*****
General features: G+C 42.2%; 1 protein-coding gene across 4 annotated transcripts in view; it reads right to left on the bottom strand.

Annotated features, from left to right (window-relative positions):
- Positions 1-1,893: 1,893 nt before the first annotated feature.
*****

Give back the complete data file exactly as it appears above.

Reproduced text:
General features: G+C 42.2%; 1 protein-coding gene across 4 annotated transcripts in view; it reads right to left on the bottom strand.

Annotated features, from left to right (window-relative positions):
- Positions 1-1,893: 1,893 nt before the first annotated feature.